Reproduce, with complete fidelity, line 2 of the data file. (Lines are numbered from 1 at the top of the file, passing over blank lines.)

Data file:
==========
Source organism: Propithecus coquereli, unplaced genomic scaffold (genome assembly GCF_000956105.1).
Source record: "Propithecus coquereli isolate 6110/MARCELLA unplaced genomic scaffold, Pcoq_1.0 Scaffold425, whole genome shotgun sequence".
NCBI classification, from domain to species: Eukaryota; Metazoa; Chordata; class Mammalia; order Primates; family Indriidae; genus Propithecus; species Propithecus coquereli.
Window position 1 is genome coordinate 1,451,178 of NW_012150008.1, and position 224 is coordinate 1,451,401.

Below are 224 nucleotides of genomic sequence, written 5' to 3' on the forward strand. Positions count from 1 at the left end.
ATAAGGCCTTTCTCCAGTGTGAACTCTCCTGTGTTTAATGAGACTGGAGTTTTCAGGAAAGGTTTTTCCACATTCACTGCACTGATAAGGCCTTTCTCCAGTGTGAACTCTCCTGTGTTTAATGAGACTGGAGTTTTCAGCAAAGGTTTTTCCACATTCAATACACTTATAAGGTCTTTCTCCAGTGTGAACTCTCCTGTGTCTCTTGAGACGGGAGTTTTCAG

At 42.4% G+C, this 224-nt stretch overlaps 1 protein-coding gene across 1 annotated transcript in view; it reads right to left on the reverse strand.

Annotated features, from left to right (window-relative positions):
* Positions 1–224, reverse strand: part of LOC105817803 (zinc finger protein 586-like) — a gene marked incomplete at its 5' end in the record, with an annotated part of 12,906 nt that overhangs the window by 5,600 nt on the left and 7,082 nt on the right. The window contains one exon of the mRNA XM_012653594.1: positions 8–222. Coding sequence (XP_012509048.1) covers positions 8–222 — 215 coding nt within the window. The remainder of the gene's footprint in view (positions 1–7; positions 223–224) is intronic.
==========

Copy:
Source record: "Propithecus coquereli isolate 6110/MARCELLA unplaced genomic scaffold, Pcoq_1.0 Scaffold425, whole genome shotgun sequence".